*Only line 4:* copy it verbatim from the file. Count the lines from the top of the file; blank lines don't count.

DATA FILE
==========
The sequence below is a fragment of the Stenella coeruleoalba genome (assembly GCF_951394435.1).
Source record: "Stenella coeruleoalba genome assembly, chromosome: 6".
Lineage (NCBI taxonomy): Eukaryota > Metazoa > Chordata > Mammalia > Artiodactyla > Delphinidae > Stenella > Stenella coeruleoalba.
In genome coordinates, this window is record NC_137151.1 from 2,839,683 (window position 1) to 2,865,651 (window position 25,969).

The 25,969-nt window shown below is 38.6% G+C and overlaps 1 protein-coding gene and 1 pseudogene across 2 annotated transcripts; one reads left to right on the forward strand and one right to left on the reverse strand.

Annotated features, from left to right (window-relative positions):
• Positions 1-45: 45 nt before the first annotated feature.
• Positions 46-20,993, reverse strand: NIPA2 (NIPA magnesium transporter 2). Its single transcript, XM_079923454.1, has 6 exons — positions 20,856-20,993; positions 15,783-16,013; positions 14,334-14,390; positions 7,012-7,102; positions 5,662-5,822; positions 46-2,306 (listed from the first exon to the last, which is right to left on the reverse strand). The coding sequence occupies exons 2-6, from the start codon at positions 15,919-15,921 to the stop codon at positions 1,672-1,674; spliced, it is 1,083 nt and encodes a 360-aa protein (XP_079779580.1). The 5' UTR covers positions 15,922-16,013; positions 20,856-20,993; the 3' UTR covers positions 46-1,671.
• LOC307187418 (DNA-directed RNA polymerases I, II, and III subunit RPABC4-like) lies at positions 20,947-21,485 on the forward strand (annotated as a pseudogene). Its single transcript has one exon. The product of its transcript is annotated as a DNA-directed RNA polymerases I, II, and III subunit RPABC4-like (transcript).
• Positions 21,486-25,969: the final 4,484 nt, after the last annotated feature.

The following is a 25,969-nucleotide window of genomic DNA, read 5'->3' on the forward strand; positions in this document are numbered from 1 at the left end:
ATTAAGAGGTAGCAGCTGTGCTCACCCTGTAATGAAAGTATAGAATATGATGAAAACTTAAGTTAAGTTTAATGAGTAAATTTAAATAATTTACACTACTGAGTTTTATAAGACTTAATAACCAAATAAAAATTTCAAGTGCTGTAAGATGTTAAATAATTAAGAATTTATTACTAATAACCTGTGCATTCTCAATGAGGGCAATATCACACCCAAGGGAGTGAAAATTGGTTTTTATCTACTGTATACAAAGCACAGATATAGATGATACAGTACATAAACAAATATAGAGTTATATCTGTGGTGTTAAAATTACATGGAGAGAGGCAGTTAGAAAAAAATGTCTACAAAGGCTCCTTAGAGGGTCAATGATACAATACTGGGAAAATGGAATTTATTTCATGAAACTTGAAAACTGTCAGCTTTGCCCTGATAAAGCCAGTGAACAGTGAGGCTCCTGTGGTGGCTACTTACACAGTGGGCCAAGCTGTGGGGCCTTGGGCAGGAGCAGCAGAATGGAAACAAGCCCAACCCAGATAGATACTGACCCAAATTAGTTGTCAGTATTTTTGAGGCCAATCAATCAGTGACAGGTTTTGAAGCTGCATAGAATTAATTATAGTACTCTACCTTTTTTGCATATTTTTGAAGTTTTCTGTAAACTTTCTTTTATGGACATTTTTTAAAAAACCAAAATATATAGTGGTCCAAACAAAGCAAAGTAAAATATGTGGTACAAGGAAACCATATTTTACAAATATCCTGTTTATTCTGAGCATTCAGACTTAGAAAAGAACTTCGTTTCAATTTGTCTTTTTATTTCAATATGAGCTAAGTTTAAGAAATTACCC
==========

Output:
In genome coordinates, this window is record NC_137151.1 from 2,839,683 (window position 1) to 2,865,651 (window position 25,969).